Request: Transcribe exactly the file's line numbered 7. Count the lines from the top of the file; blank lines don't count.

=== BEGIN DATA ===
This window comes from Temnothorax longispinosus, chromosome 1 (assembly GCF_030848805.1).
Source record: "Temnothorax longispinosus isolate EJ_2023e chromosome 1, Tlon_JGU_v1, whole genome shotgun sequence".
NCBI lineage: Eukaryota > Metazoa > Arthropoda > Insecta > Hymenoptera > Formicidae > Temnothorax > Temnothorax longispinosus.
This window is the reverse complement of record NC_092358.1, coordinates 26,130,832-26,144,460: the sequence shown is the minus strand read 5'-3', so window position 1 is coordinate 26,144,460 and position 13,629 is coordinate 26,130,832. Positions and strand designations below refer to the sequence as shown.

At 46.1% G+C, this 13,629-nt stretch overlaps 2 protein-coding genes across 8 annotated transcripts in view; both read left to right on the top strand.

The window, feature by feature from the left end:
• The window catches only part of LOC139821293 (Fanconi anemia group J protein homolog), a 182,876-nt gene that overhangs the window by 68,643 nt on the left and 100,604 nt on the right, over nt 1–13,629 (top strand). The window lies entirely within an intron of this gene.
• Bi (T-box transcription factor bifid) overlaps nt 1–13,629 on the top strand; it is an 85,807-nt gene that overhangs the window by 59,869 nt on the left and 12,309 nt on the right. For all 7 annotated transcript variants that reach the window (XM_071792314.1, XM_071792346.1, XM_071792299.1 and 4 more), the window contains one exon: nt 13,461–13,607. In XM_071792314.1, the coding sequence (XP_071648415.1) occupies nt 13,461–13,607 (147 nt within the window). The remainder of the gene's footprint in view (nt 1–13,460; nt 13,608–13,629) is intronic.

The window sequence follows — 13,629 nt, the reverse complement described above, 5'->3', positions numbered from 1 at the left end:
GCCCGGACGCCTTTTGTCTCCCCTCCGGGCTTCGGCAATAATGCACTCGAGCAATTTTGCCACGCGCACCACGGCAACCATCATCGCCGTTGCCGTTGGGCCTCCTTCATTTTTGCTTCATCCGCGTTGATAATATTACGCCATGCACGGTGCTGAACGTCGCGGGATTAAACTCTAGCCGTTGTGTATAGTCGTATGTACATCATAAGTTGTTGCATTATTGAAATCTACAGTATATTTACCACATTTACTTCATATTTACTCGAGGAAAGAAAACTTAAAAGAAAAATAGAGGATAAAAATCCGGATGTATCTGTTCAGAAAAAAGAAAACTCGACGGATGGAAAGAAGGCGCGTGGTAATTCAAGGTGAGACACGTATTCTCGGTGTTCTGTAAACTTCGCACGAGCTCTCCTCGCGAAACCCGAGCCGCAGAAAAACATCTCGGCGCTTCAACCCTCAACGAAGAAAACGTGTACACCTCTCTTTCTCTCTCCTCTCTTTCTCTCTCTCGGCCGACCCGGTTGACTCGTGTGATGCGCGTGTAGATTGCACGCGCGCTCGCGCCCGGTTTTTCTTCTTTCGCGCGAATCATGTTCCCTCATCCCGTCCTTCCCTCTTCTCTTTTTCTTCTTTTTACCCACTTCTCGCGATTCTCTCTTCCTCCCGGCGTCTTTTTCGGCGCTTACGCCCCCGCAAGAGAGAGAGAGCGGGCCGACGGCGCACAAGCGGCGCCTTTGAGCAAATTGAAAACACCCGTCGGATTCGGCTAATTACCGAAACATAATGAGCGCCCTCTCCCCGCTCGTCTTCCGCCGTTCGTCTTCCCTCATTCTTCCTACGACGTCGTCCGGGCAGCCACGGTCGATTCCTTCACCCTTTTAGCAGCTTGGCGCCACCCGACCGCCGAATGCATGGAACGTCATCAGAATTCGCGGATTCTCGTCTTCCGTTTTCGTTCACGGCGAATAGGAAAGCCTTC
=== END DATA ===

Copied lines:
• The window catches only part of LOC139821293 (Fanconi anemia group J protein homolog), a 182,876-nt gene that overhangs the window by 68,643 nt on the left and 100,604 nt on the right, over nt 1–13,629 (top strand). The window lies entirely within an intron of this gene.